All Articles
April 30, 2024

Axoloris: The Musical – A Conversation with Creator Sean Mendelson


Axoloris: The Musical (US/UK), an uplifting musical for young and family audiences, premiered at Playful People Productions in San Jose, California in 2022. Concord Theatricals proudly licenses and publishes the show, which features a terrific score, a flexible cast size and some wonderful design opportunities. To celebrate the publication of the Acting Edition of Axoloris: The Musical, we caught up with the show’s creator, Sean Mendelson, to discuss his inspiration, vision and hopes for the future.

For people unfamiliar with Axoloris: The Musical, how would you describe the story it tells?

It takes place in a small community in 2050, after we’ve solved the global issue of climate change. In this future, robots and virtual reality are a pervasive part of the community. There is a global legend that every year a mystical being named Axoloris visits a portion of the population’s dreams on the eve of Earth Day. Axoloris is a messenger for our Earth who helps guide people into climate actions that help humanity. Leading into their annual Earth Day school assignment, a group of five tweens/teens have grown apathetic about Earth Day and Axoloris. Shockingly, the city’s main power source, the hydroelectric plant, breaks down. The kids become engaged with being part of the solution, not unlike the climate activism that the previous generation dealt with in the 2020s.

What inspired you to write this musical?

To me, the most important issue facing the world is climate change. This is the decisive decade for tackling this complicated yet surmountable problem. I realized how much time my kids spent on leprechaun traps for St. Patrick’s Day and then I thought there was not enough magic for kids as Earth Day passed each year. I challenged myself to make something that instilled the magic of the Easter Bunny or Santa but without the consumerism that sometimes overtakes those holidays.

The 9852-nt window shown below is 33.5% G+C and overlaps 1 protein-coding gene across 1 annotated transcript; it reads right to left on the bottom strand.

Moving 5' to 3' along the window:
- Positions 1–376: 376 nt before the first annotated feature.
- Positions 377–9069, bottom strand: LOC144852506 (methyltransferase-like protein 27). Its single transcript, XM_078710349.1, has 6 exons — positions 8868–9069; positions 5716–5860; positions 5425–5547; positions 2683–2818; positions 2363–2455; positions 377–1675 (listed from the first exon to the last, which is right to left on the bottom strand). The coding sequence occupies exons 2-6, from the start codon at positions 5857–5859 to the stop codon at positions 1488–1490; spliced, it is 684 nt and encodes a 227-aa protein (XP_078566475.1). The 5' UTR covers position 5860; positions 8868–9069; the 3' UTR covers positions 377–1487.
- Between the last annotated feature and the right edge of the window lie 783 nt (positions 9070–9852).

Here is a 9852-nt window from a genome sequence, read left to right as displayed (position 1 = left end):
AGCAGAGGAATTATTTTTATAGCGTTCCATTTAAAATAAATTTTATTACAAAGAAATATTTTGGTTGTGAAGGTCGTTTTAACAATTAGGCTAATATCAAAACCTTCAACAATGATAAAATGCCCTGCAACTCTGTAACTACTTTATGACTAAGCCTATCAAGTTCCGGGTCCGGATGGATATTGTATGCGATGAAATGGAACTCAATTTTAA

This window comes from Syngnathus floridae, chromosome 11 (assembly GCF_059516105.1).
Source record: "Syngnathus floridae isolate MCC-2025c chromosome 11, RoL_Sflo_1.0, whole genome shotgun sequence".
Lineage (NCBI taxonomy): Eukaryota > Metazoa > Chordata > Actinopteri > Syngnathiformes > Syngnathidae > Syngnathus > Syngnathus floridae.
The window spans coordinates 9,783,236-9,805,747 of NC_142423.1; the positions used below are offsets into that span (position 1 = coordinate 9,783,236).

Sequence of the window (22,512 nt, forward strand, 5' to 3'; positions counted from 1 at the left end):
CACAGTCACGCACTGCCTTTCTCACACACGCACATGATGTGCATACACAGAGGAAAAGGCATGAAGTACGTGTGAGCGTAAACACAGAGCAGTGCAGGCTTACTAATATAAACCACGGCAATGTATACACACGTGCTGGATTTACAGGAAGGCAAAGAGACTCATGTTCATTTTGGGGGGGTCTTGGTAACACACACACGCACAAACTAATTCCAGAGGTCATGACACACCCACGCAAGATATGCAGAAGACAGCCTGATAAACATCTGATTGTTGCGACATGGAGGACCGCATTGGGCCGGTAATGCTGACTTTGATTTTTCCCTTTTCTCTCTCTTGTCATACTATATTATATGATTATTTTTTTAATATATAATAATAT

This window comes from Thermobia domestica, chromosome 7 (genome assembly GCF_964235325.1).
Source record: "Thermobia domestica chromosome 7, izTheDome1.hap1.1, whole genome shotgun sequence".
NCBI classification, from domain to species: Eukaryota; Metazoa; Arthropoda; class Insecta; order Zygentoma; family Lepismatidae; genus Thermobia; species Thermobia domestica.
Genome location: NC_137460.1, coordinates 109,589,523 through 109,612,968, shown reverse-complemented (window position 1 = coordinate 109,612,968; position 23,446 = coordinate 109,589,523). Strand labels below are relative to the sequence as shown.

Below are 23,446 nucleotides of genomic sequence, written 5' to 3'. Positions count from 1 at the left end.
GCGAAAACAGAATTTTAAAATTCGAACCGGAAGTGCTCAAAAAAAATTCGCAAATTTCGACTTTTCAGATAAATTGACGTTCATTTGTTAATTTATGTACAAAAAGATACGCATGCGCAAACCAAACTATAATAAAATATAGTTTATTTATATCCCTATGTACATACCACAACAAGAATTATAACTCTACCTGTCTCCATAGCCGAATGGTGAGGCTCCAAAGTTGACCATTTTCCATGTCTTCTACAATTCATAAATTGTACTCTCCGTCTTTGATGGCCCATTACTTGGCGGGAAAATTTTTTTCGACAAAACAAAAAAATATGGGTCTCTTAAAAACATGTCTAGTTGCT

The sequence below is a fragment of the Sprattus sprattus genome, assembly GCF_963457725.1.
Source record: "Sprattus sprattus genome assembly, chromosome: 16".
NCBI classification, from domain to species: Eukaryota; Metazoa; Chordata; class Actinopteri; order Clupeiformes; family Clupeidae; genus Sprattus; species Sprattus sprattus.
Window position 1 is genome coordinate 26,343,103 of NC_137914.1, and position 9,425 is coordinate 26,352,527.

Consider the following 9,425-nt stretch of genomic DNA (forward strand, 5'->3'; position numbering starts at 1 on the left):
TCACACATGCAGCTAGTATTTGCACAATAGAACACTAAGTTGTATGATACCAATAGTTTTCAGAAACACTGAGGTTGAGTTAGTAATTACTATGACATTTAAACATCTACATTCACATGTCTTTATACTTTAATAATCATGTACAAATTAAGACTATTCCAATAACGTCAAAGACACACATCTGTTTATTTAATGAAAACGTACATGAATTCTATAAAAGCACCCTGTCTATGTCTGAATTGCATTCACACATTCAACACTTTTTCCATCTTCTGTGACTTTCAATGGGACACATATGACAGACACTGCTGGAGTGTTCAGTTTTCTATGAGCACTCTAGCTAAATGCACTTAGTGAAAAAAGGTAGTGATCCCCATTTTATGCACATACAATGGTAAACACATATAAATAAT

Around this time, I was trained by Al Gore’s Climate Reality Project to become a climate leader in the Bay Area, California. I was inspired to help promote climate education to young people, those that have to deal with this issue for the rest of their lives. I was emboldened by one genius scientist who said something to the effect of “we need art as much as we need facts to shift the tide and slow climate change events.” So I went to work figuring out how to make an engaging musical that educates AND entertains without being dogmatic. I asked myself, how can I instill action without being preachy about climate activism? I discovered it was ineffective to tell an audience the message of “do this or we’re doomed.” The intention became we can do this… and these are some fun ways to solve the problem.

I landed on this idea of Axoloris, where art could intersect with action. Specifically, I wanted to have the adventure of Goonies or Stranger Things so that young people were focused on the story, and then I would pepper in some real world climate solutions throughout the show. Additionally, I made it interactive at points so that kids in the audience could participate in the story. The trick was, if I could inspire an elementary-high school level audience member to think outside the box on how to solve the issue of climate change, then I had done my job. If kids start hoping to get a visit from Axoloris on the eve of Earth Day, EVEN BETTER!